13. Reviewed by: Joshua Rothkopf
    Jul 30, 2014
    80
    So much of Get on Up is uncannily perfect, from its nightmarish Georgia childhood flashbacks to delirious concert re-creations and the casting of Blues Brother Dan Aykroyd as Brown’s longtime manager.
  14. Reviewed by: Joe Neumaier
    Jul 30, 2014
    80
    Like Brown, the movie is dynamic and entertaining as hell.
  15. Reviewed by: Brad Wheeler
    Jul 31, 2014
    75
    Where the film fails is in its fizzled, melodramatic ending. The problem is that Brown the man had no resolution – no third act.
  16. Reviewed by: Claudia Puig
    Jul 31, 2014
    75
    The musical numbers, with Brown's remixed vocals and Boseman re-creating his signature dance moves, are mesmerizing.
  17. Reviewed by: Kevin C. Johnson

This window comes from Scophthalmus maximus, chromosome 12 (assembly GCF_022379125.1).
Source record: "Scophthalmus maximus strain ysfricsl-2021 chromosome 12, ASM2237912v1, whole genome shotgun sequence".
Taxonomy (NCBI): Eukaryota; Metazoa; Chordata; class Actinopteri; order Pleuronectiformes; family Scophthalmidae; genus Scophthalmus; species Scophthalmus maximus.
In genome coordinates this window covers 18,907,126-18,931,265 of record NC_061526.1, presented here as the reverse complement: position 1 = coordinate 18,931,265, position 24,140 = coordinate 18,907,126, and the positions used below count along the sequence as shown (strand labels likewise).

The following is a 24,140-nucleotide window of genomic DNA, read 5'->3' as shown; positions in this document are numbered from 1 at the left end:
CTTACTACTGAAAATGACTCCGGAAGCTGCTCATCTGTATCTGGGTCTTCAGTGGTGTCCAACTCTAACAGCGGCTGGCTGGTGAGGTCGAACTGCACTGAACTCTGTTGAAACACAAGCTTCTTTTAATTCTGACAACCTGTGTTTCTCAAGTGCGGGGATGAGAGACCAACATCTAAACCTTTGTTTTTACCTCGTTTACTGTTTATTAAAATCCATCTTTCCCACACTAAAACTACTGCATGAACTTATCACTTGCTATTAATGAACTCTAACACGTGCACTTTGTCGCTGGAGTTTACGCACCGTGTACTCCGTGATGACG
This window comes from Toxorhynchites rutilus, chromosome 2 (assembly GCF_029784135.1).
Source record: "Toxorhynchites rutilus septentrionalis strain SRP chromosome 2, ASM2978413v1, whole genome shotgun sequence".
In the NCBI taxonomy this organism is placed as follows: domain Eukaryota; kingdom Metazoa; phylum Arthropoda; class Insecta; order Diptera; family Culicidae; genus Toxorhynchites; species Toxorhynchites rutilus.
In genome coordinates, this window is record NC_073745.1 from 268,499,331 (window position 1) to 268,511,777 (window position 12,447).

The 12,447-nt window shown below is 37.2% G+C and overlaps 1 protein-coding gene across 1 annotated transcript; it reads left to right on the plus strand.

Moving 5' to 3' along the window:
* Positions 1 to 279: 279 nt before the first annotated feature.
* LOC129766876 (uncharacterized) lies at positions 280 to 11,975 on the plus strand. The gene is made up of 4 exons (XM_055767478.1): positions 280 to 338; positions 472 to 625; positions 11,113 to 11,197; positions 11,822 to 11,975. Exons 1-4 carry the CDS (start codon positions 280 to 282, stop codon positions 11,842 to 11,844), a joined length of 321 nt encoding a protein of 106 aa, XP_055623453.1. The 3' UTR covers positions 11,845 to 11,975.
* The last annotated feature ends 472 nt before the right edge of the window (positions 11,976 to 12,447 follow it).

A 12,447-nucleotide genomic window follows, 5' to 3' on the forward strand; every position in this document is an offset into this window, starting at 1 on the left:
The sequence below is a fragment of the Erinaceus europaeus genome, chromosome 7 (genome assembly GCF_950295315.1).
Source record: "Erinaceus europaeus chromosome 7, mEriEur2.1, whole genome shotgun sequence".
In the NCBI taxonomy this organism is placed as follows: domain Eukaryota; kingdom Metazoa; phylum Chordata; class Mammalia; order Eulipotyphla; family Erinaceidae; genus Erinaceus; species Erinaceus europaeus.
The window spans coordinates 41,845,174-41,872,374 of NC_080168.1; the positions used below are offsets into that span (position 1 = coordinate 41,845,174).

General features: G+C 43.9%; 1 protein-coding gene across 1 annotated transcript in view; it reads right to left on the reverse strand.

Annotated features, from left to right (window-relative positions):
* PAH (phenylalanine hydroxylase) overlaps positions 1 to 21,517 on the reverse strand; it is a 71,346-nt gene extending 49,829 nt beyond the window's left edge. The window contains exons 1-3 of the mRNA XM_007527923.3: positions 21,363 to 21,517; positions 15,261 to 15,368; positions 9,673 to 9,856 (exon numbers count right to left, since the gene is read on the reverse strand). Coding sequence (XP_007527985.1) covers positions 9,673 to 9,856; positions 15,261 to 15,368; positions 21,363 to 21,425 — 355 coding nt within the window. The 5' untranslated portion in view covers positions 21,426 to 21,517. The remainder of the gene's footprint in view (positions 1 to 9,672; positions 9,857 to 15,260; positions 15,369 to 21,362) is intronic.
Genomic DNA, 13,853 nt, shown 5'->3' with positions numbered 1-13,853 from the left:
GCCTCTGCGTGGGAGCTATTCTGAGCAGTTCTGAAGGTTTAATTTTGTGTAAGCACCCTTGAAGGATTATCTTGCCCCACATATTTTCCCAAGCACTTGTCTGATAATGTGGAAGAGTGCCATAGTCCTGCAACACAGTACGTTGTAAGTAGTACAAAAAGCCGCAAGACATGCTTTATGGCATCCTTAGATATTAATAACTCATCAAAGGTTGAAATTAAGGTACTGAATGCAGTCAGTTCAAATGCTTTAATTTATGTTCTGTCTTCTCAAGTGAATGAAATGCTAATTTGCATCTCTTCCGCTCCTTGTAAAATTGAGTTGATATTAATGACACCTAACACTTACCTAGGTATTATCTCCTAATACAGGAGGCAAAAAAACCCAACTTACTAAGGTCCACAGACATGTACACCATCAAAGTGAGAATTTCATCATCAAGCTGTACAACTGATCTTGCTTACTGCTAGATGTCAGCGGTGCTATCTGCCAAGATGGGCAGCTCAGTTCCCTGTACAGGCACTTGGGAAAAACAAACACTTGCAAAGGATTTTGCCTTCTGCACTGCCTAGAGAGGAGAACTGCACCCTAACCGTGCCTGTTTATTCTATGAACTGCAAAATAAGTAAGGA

Jul 31, 2014
    75
    Cameos from actors portraying Little Richard, Mick Jagger, Frankie Avalon and Alan Leeds add up to some fun.
  18. Reviewed by: Ty Burr
    Jul 31, 2014
    75
    A triumph — a messy, qualified triumph that even at 138 minutes makes an incomplete case for Brown’s meaning to American life and culture, but a triumph nevertheless.
  19. Reviewed by: Peter Travers
    Jul 31, 2014
    75
    When Boseman shows us Brown doing his thing onstage, the movie comes alive.
  20. Reviewed by: Jen Chaney
    Jul 31, 2014
    75
    One could describe Boseman’s performance in Get on Up as electrifying, and that would not be wrong. But it’s more accurate to say that watching Boseman transform into James Brown, who died in 2006 at 73, is like watching a dude invent electricity while the idea for electricity is still occurring to him.
  21. Reviewed by: Richard Roeper
    Jul 31, 2014
    75